Recent fertility trends and second birth decision-making in Georgia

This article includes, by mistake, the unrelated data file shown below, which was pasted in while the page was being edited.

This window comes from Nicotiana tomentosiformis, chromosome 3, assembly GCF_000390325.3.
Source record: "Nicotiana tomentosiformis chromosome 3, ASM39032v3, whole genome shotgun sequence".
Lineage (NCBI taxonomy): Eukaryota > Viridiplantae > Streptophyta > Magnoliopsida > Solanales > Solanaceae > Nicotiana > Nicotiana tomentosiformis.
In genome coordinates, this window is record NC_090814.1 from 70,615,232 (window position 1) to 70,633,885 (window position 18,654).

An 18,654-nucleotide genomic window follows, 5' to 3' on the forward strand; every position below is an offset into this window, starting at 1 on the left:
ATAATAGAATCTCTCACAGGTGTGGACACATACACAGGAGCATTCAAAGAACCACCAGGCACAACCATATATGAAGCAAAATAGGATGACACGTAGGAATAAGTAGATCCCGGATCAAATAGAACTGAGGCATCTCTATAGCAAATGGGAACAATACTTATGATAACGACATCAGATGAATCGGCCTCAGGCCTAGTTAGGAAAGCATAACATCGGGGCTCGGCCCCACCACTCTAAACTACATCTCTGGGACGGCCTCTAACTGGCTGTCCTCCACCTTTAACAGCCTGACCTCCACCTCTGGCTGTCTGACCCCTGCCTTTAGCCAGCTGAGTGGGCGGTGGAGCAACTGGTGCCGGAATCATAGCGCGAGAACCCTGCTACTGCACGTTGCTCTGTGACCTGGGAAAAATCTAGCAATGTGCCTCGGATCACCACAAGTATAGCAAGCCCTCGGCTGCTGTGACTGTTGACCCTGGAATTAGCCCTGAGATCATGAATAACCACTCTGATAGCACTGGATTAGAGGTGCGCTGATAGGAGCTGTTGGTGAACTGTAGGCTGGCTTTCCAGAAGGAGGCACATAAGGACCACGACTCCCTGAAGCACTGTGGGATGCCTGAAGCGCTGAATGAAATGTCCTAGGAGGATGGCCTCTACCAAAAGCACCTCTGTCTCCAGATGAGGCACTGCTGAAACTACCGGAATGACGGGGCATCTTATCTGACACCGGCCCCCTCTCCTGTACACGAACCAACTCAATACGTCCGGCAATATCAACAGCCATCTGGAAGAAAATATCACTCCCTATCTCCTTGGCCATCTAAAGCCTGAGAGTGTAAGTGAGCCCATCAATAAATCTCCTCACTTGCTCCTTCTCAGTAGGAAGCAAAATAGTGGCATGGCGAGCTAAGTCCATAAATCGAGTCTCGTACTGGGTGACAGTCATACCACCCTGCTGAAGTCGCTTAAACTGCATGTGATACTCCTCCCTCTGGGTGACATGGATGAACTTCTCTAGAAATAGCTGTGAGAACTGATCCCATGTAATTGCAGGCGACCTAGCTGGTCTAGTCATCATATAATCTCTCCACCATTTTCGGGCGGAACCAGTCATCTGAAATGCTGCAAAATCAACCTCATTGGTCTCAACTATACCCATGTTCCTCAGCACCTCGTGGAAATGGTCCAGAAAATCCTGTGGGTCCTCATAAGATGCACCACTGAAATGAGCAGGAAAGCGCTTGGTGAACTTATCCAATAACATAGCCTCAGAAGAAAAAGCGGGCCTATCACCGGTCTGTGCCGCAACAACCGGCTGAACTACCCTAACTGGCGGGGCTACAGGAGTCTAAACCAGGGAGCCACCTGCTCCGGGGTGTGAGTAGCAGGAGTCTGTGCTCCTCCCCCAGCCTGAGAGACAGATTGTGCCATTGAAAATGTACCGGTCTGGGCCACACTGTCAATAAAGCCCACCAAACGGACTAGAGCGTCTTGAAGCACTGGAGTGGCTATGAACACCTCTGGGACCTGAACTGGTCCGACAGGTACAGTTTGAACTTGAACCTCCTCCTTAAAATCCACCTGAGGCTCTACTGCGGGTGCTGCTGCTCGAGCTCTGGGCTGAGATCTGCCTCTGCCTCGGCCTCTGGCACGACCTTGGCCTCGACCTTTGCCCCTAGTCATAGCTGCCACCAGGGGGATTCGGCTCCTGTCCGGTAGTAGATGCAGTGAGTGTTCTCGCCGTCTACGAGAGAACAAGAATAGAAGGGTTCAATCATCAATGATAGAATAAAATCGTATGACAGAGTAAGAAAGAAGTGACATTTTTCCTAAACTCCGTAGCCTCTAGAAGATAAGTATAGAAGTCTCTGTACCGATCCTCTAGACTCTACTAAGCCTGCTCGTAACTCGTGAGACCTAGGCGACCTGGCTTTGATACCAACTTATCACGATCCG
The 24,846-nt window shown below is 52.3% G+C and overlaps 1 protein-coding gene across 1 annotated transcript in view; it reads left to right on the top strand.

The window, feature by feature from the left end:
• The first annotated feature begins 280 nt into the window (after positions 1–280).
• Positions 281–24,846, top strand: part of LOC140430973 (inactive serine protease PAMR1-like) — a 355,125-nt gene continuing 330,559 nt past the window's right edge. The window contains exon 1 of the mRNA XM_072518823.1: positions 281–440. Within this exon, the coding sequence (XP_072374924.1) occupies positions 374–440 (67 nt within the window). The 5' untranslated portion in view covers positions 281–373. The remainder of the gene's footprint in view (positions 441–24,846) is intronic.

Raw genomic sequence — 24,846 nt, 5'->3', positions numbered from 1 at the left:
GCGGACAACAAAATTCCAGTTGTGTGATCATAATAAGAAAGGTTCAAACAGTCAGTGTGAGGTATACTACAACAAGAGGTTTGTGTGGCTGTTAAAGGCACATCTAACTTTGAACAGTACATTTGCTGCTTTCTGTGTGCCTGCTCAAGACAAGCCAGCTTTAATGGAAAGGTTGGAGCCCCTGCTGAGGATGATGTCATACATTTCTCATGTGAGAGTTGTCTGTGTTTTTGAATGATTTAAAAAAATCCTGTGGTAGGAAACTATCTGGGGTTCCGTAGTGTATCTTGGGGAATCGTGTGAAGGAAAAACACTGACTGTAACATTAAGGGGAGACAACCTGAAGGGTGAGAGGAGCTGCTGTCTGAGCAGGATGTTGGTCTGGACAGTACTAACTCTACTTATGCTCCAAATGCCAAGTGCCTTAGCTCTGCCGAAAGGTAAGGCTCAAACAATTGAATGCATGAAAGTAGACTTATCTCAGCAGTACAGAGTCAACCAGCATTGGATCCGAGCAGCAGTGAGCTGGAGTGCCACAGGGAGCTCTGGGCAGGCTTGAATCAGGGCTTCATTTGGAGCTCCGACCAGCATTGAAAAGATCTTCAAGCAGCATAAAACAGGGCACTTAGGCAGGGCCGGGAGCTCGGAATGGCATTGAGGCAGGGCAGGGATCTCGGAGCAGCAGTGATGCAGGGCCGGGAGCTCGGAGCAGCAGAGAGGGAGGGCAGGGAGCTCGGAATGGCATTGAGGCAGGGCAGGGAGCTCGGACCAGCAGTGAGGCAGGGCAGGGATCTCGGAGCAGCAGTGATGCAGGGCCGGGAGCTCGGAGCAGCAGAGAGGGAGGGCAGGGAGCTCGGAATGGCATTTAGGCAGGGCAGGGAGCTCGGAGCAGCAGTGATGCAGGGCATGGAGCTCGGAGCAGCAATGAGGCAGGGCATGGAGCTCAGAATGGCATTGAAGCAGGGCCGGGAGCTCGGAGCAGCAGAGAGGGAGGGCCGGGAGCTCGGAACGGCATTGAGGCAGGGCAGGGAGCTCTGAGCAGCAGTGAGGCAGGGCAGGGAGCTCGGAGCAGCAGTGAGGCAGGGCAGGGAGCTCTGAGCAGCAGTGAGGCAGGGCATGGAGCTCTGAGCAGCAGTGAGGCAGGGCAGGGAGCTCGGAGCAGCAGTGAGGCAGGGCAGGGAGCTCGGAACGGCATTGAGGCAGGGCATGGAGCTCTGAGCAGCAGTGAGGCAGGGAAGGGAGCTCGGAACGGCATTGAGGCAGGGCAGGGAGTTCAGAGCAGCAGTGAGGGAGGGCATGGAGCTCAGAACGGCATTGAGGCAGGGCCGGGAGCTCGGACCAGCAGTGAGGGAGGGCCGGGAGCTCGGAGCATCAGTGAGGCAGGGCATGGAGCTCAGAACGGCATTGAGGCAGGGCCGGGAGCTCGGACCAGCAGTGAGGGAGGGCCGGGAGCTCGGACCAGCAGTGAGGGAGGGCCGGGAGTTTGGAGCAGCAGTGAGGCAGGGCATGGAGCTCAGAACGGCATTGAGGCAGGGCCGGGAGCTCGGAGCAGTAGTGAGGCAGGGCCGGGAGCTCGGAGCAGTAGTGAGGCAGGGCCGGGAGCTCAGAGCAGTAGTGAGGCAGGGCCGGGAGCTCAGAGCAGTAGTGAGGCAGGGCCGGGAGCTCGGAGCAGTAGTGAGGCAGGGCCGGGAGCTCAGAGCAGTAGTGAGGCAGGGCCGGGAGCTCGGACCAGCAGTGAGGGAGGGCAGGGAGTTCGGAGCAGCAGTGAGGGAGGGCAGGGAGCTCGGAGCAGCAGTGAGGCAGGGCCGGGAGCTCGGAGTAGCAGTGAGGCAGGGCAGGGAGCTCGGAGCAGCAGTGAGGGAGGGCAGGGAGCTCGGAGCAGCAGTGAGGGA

Since the Soviet Union's collapse, Georgia has undergone profound socio-political and demographic changes. This paper examines recent fertility trends in Georgia using GGS data from 2006. Results show that the postponement of first birth does not significantly account for the decline in childbearing, suggesting that decline is primarily due to a reduction of second-order births. I then investigate determinants of intentions to have a second child in three different periods: now, within three years and ever. Findings reveal that household income, education level and psychological well-being of the respondents as well as their satisfaction concerning the division of tasks within the couple have a significant effect on second birth decision-making. However, these determinants differ significantly regarding the timing of the intended child. On the other hand, there seems to be no effect of ideational changes, represented by a measure of the spread of post-materialist values within the society, on fertility intentions.
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